- As a clip of Michigan Democrat Rashida Tlaib's animated comments circulated widely on social media, President Trump tartly dismissed the threat of impeachment.
- Newly elected Democratic House Speaker Nancy Pelosi appeared loath to reign in the congresswoman's language.
- As a long-time Trump critic, Tlaib made calls for his impeachment central to her campaign -- and was once arrested for heckling the then-candidate during his White House run.
- House Democrat Brad Sherman on Thursday formally introduced impeachment measures against Trump. They are unlikely to get a vote on the House floor, at least for now.
A Democratic congresswoman kicked off her term with an expletive-laced vow to impeach Donald Trump, testing her party's discipline and earning a chiding Friday from the president.
As a clip of Michigan Democrat Rashida Tlaib's animated comments circulated widely on social media, President Trump tartly dismissed the threat of impeachment, while the newly elected Democratic House Speaker Nancy Pelosi appeared loath to reign in the congresswoman's language.
"How do you impeach a president who has won perhaps the greatest election of all time?" Mr Trump said on Twitter, saying Democrats only consider impeachment "because they know they can't win in 2020."
At an event hours after her swearing-in on Thursday, Ms Tlaib told supporters that "we are gonna go in there and we're gonna impeach the motherfucker."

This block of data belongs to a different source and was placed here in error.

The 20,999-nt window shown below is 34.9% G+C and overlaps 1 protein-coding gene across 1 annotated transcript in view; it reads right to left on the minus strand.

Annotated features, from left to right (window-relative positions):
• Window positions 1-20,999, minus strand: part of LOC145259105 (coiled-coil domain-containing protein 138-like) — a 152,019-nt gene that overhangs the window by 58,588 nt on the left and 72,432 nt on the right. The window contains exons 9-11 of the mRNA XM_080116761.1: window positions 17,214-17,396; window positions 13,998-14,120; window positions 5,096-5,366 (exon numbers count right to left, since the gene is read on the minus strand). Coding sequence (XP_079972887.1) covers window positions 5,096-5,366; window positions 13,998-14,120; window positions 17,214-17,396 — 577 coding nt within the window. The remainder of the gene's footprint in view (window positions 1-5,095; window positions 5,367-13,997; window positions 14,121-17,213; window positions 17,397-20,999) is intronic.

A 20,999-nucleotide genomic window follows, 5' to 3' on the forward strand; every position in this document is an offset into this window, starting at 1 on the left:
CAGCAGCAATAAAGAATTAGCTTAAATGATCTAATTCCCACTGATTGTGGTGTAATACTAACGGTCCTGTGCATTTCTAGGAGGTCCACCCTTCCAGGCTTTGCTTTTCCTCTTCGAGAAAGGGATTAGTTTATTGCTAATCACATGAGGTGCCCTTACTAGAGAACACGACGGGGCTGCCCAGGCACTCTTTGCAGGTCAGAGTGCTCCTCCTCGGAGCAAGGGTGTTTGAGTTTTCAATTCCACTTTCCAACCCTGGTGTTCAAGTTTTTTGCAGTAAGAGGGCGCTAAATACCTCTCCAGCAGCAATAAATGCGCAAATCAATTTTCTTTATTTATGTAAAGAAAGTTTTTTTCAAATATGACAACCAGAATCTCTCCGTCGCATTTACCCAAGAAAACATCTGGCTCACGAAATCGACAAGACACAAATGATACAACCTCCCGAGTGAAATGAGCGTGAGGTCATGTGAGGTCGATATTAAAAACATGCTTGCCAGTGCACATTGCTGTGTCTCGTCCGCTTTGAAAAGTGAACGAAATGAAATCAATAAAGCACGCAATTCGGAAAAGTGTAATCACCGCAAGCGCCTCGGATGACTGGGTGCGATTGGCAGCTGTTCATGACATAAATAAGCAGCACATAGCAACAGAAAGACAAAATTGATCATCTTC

The crowd roared, and he hugged supporters.
Salty language by US lawmakers -- or presidents, for that matter -- is nothing new. Mr Trump, hardly the paradigm of verbal decency, last year derided African nations as "shithole" countries, after all.
But when Mr Trump was asked about his critic's comments, he said they were "disgraceful," and "highly disrespectful to the United States of America."
"I think she dishonoured herself and I think she dishonoured her family, using language like that," he added.
The timing and optics of Ms Tlaib's outburst are notable.
Democrats have just won control of the House of Representatives, after eight years in the minority. Ms Tlaib, 42, is one in a cadre of ebullient, media-savvy rising stars -- the self-described "radical" Alexandria Ocasio-Cortez is another -- who aim to shake up Washington's status quo.
Such progressives will be eager to push back against an administration they believe has abused its authority in the nearly two years since Trump's inauguration.
Doubling down on her outburst, Ms Tlaib -- the first Palestinian-American elected to Congress -- tweeted Friday: "I will always speak truth to power. #unapologeticallyMe."
But she dodged reporters repeatedly asking about her remarks.
Ms Tlaib found support on Twitter, where #ImpeachTheMF was a trending item in the United States on Friday night, with more than 110,000 tweets.